According to the CA Energy Commission (http://www.consumerenergycenter.org/home/appliances/waterheaters.html), heating water accounts for up to 25% of residential fuel costs. Electric water heaters cost approximately three to five times as much to operate than a gas water heater.
In many of the homes I visited as an energy auditor, I often found the water heater set too high–often 140 F or hotter, or Hot/Very Hot. I would ask the residents if they turned the temperature all the way to hot in the shower or other places. Often they would say no. Here’s an opportunity to save. Normally, it is recommended to set it to 120-125 degrees F or close to Warm or the middle of the range.
Other help for water heaters (primarily relating to gas water heaters unless otherwise noted):
Recirculating Pumps–If you have one on yours, consider putting it on a timer. For example, if you typically use hot water in the morning and evening, your recirculating pump doesn’t need to run all day and night. A recirculating pump typically uses 40-60 watts per hour. At $0.17/kilowatt-hour (kwh), this would cost about $5-$7 month running 24/7. Set a timer to turn it on half an hour before you get up and half an hour after you typically finish using hot water. Some timers have multiple start/stop times available to further assist in saving electricity.
If you have an electric water heater, a recirculating pump can cause the water heater to run significantly more often–EXPENSIVE! Consider a tankless, or on-demand, water heater instead (without a recirculating pump, of course).
Pipes–Wrap the outlet, or hot, pipes (i.e., those going to the house) with pipe insulation–the thicker the better. Pipe insulation helps reduce distribution losses. Insulation should fit securely along all exposed out-bound pipes. If you live in a cold climate, such as Running Springs or Idyllwild, you might consider also insulating the inlet, or cold, pipes.
Old–If your water heater makes gurgling or banging sounds, chances are pebble- to baseball-sized sediment chunks have built up. Sometimes tanks can be drained periodically to reduce the build up, but consult your owner’s manual (or the manufacturer’s website) to learn how much and how often to drain–usually five gallons or less a couple times a year can prolong the life of the unit. If the sediment is larger than the drain valve (i.e., the gurgling or banging continues after attempting to drain), or if the water heater is 10-15+ years old, and/or if there is rust along the bottom pan, consider replacing it before the bottom rusts out and causes a flood.
Backdraft–If the area around the burner is scorched, turn off the water heater until it is repaired or replaced. Backdrafting can occur for a number of reasons, such as improper venting or incomplete combustion, and is the number one cause of house fires. Always keep flammables at least three feet away from the water heater. Additionally, the water heater should be elevated at least 18″ off the ground to reduce the risk of explosion from vapors, such as from gasoline. Check local codes for your area.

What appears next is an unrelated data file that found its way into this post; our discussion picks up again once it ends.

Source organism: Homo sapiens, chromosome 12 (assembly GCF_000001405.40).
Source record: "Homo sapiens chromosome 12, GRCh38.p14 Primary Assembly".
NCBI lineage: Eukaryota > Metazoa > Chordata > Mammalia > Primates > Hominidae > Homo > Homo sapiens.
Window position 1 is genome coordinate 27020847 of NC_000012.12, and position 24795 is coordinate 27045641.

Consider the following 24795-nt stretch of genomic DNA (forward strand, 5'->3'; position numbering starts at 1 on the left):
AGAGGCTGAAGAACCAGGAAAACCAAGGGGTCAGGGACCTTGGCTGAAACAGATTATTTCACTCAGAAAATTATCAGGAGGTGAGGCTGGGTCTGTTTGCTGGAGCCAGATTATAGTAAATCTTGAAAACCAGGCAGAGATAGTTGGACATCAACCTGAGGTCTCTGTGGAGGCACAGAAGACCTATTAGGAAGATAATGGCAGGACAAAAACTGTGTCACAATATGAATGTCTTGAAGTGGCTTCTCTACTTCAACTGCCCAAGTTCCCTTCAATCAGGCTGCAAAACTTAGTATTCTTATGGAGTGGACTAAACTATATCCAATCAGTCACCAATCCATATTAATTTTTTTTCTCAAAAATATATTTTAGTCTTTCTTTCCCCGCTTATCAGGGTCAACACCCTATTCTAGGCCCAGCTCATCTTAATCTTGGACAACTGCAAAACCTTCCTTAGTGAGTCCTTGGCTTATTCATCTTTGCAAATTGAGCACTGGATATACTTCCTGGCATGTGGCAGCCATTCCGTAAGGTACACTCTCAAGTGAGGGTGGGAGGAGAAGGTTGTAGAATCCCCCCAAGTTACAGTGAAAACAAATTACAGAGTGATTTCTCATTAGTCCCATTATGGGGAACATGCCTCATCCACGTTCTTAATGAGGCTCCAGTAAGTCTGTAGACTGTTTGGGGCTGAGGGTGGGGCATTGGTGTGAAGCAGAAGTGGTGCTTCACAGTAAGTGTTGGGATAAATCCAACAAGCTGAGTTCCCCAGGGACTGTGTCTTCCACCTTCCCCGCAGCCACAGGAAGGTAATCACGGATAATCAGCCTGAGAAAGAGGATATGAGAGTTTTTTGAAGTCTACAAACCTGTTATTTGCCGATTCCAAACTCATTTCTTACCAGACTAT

Blanket–If the water heater is outside or in a cold climate, consider wrapping it with a water heater blanket. Follow the manufacturer’s directions and do not cover the thermostat (or, make access panels for electric models). Record the size, manufacturer, model number, age, and other pertinent information from the labels before covering it up.
Low-flow showerheads and faucet aerators–Save water and heating costs as well as reduce the likelihood of running out of hot water during a shower. Standard showerheads are rated at 2.5 gallons per minute (gpm), whereas low-flow models are rated as low as 1.5 gpm. Standard faucet aerators are rated at 2.0-2.2 gpm, while low-flow ones are 0.5-1.0 gpm.
Vacation–Are you a snowbird or going on vacation for a few days or longer? Turn the thermostat to Vacation (or turn off the breaker for an electric water heater) and unplug the recirculating pump if you have one. Some people make a mark at the preferred or current temperature setting so it’s easier to reset it upon return.
Tankless–Tankless, or on-demand, water heaters have numerous advantages over their storage counterparts, such as smaller space requirements, greater flexibility in locating unit, no standby losses, no heating and reheating the same water, high efficiency, and higher rebates from SoCal Gas. It’s important, though, to ensure the unit is properly sized for your household’s needs. See http://en.wikipedia.org/wiki/Water_heating for more discussion about the advantages and disadvantages of tankless water heaters.
Insta-hot–Don’t confuse tankless with an “instant” water heater. An “instant” water heater, or sometimes called “insta-hot,” has a small storage tank and is heating water all the time. These are usually under the kitchen sink and often have a separate faucet. Some coffee makers, such as Bunn models, and water coolers also heat water continuously. It usually costs less to turn off or unplug these and heat water in the microwave or an electric kettle.